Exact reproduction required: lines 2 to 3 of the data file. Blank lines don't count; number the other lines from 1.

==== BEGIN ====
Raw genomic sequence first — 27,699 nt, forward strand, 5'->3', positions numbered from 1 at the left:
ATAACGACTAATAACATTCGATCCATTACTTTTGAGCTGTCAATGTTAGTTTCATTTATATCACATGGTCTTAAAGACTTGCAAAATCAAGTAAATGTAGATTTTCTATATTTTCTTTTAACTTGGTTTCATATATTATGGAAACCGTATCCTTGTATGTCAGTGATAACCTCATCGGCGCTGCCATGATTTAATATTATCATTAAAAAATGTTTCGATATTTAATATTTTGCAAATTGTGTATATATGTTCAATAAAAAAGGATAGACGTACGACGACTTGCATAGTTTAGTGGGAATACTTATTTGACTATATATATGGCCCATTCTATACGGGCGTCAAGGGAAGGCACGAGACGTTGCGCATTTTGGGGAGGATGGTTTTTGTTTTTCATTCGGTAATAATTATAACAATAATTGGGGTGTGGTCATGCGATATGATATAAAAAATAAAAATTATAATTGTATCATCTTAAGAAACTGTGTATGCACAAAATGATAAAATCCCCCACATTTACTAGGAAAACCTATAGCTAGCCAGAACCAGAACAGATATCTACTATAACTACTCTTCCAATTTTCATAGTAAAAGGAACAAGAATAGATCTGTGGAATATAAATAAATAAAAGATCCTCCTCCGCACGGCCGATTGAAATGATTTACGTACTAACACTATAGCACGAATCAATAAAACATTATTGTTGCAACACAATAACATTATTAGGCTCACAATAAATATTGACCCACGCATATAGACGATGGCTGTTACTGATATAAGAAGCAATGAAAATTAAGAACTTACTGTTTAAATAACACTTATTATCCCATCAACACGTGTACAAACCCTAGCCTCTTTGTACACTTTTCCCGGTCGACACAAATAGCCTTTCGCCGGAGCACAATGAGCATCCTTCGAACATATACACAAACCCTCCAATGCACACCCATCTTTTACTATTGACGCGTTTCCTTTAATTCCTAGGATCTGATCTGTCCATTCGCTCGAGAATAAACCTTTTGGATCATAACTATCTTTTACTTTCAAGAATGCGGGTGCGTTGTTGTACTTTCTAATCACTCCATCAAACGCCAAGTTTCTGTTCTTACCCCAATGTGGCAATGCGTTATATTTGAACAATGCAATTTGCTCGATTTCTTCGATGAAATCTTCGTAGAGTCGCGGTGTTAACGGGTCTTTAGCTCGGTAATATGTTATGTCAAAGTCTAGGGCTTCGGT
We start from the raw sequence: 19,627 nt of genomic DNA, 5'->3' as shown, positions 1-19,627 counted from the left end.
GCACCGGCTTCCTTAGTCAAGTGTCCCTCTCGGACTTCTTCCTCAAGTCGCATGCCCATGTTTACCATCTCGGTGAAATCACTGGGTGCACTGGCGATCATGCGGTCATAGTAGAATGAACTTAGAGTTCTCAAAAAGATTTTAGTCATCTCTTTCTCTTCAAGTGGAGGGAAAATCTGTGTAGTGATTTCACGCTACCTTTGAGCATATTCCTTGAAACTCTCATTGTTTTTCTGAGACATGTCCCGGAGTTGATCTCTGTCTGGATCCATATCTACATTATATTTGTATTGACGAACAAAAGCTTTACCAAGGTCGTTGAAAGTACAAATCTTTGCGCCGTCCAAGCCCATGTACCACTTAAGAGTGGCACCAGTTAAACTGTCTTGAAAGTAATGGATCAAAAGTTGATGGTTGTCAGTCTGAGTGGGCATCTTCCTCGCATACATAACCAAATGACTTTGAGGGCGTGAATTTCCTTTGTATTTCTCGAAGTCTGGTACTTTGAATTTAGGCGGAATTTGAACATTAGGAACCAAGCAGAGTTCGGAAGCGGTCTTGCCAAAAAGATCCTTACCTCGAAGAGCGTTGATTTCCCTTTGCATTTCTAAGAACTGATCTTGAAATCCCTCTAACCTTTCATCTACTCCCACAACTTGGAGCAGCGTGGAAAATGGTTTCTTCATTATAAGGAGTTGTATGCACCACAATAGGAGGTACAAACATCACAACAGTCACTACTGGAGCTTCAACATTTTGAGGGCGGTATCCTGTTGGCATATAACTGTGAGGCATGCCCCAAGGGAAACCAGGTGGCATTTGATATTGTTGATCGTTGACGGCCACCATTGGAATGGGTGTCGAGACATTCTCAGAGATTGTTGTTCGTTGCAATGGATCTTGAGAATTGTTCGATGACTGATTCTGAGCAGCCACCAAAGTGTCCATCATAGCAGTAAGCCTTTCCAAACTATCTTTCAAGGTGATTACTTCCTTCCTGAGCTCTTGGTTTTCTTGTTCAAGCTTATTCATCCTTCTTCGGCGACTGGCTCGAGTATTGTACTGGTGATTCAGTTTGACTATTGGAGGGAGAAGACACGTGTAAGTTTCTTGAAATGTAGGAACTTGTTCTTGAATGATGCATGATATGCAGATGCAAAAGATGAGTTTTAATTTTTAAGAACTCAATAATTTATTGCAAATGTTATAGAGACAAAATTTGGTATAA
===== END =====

ATAACGACTAATAACATTCGATCCATTACTTTTGAGCTGTCAATGTTAGTTTCATTTATATCACATGGTCTTAAAGACTTGCAAAATCAAGTAAATGTAGATTTTCTATATTTTCTTTTAACTTGGTTTCATATATTATGGAAACCGTATCCTTGTATGTCAGTGATAACCTCATCGGCGCTGCCATGATTTAATATTATCATTAAAAAATGTTTCGATATTTAATATTTTGCAAATTGTGTATATATGTTCAATAAAAAAGGATAGACGTACGACGACTTGCATAGTTTAGTGGGAATACTTATTTGACTATATATATGGCCCATTCTATACGGGCGTCAAGGGAAGGCACGAGACGTTGCGCATTTTGGGGAGGATGGTTTTTGTTTTTCATTCGGTAATAATTATAACAATAATTGGGGTGTGGTCATGCGATATGATATAAAAAATAAAAATTATAATTGTATCATCTTAAGAAACTGTGTATGCACAAAATGATAAAATCCCCCACATTTACTAGGAAAACCTATAGCTAGCCAGAACCAGAACAGATATCTACTATAACTACTCTTCCAATTTTCATAGTAAAAGGAACAAGAATAGATCTGTGGAATATAAATAAATAAAAGATCCTCCTCCGCACGGCCGATTGAAATGATTTACGTACTAACACTATAGCACGAATCAATAAAACATTATTGTTGCAACACAATAACATTATTAGGCTCACAATAAATATTGACCCACGCATATAGACGATGGCTGTTACTGATATAAGAAGCAATGAAAATTAAGAACTTACTGTTTAAATAACACTTATTATCCCATCAACACGTGTACAAACCCTAGCCTCTTTGTACACTTTTCCCGGTCGACACAAATAGCCTTTCGCCGGAGCACAATGAGCATCCTTCGAACATATACACAAACCCTCCAATGCACACCCATCTTTTACTATTGACGCGTTTCCTTTAATTCCTAGGATCTGATCTGTCCATTCGCTCGAGAATAAACCTTTTGGATCATAACTATCTTTTACTTTCAAGAATGCGGGTGCGTTGTTGTACTTTCTAATCACTCCATCAAACGCCAAGTTTCTGTTCTTACCCCAATGTGGCAATGCGTTATATTTGAACAATGCAATTTGCTCGATTTCTTCGATGAAATCTTCGTAGAGTCGCGGTGTTAACGGGTCTTTAGCTCGGTAATATGTTATGTCAAAGTCTAGGGCTTCGGT
We start from the raw sequence: 19,627 nt of genomic DNA, 5'->3' as shown, positions 1-19,627 counted from the left end.